Music by Alan Menken. Lyrics by Glen Slater. Book by Ceri and Bill SteinKellner
Jamie Wilson, Kevin McCollum, Gavin Kalin, Robbie Wilson and Curve
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A full house at the Lyceum gave an enthusiastic welcome to Sister Act, a show some had waited more than two years to see because of COVID restrictions. Their patience was rewarded.
The production is bright and brassy, bursting with energy and a visual delight.
The principal role of Deloris was faultlessly performed by understudy Gabrielle Davina Smith, whose stage confidence, powerful voice and vigorous dancing was a delight to watch.
Lesley Joseph, familiar to stage and TV audiences, is commanding in the emotionally complex role of the Mother Superior. Joseph brings a wide experience to her performance honed in productions of theatre classics (Peter Hall’s A Midsummer Night’s Dream) as well as pantomime and popular TV roles as in the sitcom Birds of a Feather. She gives a moving and heart-rending delivery of "I Haven't Got a Prayer".
The actors in the other principal roles also bring a wide range of skills to their performances. Clive Rowe is a convincing Eddie Souther, humane, comedic and entertaining, while Graham Macduff makes a remarkable transformation as Monsignor O'Hara from repressed churchman to outrageous song and dance performer. Rowe’s "I Could Be That Guy" was enthusiastically received by the audience.
As Sister Mary Robert, the postulate nun, Lizzie Bea also goes on a journey. Her song "The Life I Never Had" reflects her growing realisation that she may be unfit for the life she is planning to devote herself to. Bea has a powerful voice and contributes to the dance sequences with energy and enthusiasm.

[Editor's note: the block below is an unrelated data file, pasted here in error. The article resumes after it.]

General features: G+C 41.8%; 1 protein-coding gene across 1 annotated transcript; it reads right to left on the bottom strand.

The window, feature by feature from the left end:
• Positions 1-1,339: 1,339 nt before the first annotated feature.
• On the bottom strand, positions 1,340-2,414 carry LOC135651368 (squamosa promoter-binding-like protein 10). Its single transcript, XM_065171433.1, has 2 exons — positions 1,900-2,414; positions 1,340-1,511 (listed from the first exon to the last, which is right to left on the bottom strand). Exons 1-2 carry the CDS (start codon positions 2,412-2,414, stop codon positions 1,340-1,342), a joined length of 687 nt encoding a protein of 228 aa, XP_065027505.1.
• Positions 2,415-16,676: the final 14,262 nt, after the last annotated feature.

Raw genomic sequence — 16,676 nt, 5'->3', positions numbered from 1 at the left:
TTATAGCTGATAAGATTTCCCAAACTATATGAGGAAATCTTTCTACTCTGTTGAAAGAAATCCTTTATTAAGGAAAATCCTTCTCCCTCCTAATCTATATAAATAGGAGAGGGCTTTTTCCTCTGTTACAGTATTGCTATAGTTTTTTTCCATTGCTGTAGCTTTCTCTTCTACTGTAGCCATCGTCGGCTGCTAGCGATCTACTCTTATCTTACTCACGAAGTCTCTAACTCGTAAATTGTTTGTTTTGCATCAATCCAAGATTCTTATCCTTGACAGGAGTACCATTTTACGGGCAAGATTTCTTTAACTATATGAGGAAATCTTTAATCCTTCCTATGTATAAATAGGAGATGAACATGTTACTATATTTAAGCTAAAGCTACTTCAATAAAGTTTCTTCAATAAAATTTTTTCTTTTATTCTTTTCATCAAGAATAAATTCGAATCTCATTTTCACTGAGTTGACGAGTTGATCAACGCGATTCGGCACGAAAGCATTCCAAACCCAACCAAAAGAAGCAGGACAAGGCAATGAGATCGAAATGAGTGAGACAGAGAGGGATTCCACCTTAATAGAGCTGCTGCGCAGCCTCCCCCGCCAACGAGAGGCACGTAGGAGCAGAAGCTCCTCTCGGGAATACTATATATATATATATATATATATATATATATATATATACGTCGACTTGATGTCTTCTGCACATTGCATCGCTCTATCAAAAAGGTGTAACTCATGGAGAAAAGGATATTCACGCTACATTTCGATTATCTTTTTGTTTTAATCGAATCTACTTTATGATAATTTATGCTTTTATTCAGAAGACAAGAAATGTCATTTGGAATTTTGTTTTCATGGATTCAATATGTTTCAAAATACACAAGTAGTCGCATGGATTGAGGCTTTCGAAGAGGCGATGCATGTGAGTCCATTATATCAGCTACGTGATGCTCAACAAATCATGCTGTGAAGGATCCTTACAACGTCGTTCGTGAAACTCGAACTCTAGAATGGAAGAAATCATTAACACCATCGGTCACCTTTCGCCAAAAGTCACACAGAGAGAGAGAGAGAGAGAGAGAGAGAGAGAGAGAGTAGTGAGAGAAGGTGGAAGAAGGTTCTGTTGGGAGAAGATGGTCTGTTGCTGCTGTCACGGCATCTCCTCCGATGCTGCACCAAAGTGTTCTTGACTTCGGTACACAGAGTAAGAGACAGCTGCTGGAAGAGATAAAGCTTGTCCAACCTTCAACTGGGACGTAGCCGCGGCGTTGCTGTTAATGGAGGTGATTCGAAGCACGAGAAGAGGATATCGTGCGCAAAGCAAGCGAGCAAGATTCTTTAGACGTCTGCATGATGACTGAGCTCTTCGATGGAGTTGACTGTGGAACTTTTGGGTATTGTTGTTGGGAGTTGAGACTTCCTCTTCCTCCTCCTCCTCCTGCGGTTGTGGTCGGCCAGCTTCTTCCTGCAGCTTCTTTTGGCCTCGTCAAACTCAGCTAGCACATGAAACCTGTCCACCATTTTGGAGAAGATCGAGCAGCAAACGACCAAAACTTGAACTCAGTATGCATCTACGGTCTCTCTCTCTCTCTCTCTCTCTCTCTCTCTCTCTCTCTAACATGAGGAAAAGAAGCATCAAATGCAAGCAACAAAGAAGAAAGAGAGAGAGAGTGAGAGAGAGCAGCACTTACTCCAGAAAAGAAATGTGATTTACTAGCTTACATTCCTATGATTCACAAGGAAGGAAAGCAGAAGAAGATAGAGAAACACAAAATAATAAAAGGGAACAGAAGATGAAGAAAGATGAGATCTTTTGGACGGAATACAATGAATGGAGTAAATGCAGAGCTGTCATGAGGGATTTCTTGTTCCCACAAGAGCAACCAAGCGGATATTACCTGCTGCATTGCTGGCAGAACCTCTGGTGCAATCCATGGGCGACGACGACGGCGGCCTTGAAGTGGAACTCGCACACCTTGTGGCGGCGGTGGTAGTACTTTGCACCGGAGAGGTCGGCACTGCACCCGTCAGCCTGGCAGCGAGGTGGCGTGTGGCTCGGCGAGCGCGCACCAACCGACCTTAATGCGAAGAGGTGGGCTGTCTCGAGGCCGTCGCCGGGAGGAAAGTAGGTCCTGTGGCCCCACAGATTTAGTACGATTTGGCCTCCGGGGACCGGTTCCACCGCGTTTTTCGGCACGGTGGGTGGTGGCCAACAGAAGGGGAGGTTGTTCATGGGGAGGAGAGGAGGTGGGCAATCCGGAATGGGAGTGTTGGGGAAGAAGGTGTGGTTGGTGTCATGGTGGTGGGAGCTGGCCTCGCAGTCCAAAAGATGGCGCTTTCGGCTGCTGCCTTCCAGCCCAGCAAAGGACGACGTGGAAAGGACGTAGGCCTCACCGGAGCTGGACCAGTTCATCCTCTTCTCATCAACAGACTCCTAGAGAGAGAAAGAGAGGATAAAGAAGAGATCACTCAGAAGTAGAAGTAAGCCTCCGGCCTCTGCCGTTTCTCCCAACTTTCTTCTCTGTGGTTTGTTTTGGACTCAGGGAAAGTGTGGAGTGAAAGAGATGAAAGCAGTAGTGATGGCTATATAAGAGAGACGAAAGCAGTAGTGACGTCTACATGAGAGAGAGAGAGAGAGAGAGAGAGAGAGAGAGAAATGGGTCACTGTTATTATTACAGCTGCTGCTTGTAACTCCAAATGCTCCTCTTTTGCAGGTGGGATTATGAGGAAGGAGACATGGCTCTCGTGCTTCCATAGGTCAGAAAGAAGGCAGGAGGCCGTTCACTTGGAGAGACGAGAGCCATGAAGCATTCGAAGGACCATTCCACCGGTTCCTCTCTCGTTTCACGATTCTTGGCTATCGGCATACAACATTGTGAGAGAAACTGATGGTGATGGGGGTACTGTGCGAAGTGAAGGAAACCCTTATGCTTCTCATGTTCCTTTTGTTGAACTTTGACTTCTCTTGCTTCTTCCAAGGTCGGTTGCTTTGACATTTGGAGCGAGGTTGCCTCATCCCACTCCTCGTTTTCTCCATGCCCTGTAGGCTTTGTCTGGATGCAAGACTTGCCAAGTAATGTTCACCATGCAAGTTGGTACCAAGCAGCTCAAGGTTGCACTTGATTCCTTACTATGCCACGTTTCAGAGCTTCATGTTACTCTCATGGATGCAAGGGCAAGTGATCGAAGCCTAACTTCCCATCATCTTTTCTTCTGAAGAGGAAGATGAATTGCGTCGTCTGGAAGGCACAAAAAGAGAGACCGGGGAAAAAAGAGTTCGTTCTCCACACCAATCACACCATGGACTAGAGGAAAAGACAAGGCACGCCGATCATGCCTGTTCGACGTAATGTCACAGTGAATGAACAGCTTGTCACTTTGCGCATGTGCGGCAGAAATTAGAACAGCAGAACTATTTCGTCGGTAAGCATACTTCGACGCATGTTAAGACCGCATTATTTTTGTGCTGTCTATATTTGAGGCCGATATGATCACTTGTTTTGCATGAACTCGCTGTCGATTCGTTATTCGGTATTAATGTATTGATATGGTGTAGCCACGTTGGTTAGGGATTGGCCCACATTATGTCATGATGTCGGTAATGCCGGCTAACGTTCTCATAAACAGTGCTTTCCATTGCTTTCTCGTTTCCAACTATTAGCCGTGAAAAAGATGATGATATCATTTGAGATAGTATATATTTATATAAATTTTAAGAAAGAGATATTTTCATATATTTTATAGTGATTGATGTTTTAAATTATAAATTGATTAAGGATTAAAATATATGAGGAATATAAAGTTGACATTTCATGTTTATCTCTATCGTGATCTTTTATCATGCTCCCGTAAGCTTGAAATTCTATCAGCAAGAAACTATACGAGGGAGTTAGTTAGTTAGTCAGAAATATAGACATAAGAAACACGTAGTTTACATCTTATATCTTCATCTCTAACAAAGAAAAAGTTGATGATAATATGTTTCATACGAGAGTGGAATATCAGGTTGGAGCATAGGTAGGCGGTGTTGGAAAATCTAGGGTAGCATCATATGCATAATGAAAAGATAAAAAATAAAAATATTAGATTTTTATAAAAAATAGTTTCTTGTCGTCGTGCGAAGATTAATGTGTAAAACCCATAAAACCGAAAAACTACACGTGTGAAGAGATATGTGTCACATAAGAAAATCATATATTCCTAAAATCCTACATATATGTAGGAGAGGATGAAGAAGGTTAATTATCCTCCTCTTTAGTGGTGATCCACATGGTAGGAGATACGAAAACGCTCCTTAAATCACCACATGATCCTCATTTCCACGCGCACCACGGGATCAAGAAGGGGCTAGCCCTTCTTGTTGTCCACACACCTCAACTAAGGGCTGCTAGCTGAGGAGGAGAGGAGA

The bad guys are also well represented in this production. Jeremy Secomb is an appropriately tough and violent gang leader who commands the stage as an actor and is convincingly threatening in "When I Find My Baby". His three henchmen provide comic entertainment in well choreographed fight sequences and are effective in small group song and dance routines.
The cohort of nuns also plays an important role in the production with strongly individualised performances from each member of the choir and resonant singing and vigorous dancing in the choruses.
Morgan Large's set design suggests the vastness of a cathedral with a huge sweeping arch and a stained glass rose window which adapts effortlessly to represent street scenes and to enclose smaller sets like a police office or a nightclub, which are pushed on with maximum efficiency. In a programme article, Large talks about the importance of collaboration and consultation in the development of a complex production of this kind.
The costume design is functional (good for dancing nuns), outrageous and cleverly witty on occasions, and as the action proceeds moves from the blackness of the nun’s habits to climax in a bright multi-coloured sparkling line-up at the end of the show.
There is much to entertain in this well acted, well sung, visually and musically exciting production which was clearly a treat for the many fans who had waited so long to see it.
Reviewer: Velda Harris